This is an interesting development for people who think there is still a market for the printed word.
In my opinion, the rise in the number of people who don't read books does not mean that people are not reading. I think it is more a case where what they read has evolved to the point where the book is an irrelevant item in the lives of many.
Have you ever walked into someone's house and noticed whether or not they have books? An absence of books means one of two things--either they don't read them or they have a robust E-reader or tablet and have no further use for books. I can sympathize with that--I have books that are in Rubbermaid containers precisely because there isn't room for them. Should I chuck them out or should I save them?
The E-reader market has tanked in some ways because of the flood of mediocre material (people trying to cash in) and because the devices are unstable. When you think back about all of the people who are holding Nooks and Sony E-Readers (hey, that's me!), there's almost no solution that looks like an upside. How do you carry around a library full of books on a device that is rendered obsolete in mere months? How many people are going to create a fully digitized library that has to be stored in the cloud or ported around or copied and re-copied? People are more likely to do that with the music they care about. Books, like old albums or songs that are tiresome, fall away.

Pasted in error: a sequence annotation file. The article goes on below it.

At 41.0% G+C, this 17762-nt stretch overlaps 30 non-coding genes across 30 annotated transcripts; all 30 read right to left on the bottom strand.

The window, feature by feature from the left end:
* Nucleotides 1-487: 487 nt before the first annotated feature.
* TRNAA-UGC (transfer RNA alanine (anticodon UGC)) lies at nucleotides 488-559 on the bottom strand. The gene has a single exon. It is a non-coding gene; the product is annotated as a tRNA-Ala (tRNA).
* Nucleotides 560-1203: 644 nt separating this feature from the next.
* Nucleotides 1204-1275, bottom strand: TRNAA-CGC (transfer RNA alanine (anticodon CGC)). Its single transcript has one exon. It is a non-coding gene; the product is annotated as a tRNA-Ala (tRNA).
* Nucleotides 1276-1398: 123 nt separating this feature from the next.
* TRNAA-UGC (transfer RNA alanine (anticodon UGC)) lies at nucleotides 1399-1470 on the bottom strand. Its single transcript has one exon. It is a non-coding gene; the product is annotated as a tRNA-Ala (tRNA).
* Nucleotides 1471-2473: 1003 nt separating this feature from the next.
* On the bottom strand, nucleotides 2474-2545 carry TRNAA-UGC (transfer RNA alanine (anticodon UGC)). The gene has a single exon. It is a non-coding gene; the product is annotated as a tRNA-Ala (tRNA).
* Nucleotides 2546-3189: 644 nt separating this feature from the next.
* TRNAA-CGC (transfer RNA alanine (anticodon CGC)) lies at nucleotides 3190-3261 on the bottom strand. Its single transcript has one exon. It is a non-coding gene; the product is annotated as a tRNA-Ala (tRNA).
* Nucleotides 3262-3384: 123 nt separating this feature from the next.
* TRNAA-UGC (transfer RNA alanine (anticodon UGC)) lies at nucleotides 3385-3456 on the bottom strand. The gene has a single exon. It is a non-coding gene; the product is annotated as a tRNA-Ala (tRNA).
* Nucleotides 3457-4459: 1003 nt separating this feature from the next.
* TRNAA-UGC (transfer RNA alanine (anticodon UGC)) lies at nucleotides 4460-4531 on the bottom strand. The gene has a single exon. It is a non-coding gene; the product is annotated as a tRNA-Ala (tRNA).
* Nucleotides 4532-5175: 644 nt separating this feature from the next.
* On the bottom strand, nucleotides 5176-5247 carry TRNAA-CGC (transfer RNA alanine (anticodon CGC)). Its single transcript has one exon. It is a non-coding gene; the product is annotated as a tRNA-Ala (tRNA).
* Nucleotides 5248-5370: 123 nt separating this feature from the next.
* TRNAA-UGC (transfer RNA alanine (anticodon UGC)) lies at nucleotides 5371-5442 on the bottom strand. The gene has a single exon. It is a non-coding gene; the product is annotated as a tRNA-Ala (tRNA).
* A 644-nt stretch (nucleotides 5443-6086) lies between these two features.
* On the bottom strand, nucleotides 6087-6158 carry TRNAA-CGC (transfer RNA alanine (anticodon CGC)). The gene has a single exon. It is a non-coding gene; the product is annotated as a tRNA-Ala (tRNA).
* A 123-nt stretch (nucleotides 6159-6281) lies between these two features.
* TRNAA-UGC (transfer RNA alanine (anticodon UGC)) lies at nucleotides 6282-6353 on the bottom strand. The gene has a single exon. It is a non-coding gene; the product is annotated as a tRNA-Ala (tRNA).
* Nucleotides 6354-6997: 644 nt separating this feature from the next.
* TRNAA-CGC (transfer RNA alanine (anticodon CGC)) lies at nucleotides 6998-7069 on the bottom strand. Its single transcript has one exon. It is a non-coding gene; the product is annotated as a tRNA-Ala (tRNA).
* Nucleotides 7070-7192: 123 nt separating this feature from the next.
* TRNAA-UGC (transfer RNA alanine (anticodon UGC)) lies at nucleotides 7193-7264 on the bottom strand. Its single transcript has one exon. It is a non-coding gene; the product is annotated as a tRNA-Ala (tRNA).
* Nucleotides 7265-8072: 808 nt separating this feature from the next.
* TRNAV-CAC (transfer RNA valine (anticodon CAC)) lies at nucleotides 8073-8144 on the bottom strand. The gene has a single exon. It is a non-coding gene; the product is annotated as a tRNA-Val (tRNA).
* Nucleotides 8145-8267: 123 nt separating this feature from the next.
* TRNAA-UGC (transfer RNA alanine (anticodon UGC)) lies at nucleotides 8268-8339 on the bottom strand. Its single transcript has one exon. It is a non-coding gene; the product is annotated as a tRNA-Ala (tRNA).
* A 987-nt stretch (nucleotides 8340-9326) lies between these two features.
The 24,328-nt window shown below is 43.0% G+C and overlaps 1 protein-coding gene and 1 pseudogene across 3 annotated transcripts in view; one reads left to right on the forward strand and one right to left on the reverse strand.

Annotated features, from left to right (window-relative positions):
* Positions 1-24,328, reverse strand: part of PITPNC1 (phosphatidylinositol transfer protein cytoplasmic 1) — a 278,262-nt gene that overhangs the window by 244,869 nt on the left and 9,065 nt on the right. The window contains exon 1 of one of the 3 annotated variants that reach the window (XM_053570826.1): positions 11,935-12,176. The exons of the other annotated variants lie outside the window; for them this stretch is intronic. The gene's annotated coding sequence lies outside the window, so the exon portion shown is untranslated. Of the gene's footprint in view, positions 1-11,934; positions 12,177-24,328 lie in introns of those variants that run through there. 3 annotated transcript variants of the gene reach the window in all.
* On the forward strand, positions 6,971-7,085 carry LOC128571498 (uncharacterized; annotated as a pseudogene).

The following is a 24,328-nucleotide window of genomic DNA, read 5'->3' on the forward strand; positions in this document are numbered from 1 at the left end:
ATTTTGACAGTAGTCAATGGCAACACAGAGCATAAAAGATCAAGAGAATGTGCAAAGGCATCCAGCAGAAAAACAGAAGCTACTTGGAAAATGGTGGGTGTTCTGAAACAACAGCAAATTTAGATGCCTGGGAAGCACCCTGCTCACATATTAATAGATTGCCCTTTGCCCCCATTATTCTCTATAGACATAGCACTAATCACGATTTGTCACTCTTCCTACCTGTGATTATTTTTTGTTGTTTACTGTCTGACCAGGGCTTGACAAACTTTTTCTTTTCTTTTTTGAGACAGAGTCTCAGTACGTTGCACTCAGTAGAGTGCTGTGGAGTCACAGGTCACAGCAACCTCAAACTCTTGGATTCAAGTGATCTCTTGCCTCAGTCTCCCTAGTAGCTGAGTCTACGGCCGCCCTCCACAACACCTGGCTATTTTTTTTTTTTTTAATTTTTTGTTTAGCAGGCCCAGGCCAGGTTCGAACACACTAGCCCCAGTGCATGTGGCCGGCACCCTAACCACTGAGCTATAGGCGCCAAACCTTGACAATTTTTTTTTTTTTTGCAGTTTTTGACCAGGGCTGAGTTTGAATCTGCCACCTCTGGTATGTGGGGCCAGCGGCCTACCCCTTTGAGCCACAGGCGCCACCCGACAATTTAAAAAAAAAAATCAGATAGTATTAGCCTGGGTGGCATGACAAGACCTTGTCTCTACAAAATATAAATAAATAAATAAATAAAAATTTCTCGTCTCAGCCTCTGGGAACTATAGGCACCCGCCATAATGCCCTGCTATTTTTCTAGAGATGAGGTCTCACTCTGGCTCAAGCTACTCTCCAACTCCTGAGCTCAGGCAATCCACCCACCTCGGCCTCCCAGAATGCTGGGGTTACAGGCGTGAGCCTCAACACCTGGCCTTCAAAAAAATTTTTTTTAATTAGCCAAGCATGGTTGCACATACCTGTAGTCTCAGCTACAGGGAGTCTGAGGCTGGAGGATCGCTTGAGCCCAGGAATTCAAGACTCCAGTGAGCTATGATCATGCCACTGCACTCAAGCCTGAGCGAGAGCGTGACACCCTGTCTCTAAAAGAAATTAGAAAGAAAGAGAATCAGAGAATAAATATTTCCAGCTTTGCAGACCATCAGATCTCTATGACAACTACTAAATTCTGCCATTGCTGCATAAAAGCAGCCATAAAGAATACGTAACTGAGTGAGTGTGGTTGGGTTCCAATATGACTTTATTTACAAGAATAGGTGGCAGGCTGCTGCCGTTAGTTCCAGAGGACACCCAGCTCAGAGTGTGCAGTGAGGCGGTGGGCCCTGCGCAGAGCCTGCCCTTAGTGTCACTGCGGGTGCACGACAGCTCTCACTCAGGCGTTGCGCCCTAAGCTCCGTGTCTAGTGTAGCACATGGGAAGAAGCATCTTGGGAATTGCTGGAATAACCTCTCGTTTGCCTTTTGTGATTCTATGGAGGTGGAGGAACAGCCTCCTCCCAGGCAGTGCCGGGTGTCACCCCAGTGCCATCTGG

And, yes, I thought of this as well. Literacy isn't an issue:
Complex, inaccessible, and pretentious literary offerings don't actually kill off readership--they simply turn people away from writers but not the medium itself. Stephen King is widely read because he delivers; being able to deliver isn't the same as being good or bad, but there's no way King could be considered a bad writer.
I don't know if people stop reading so much as they stop trying to engage written forms of entertainment. The human need remains. What fills those needs has evolved and changed with the technology.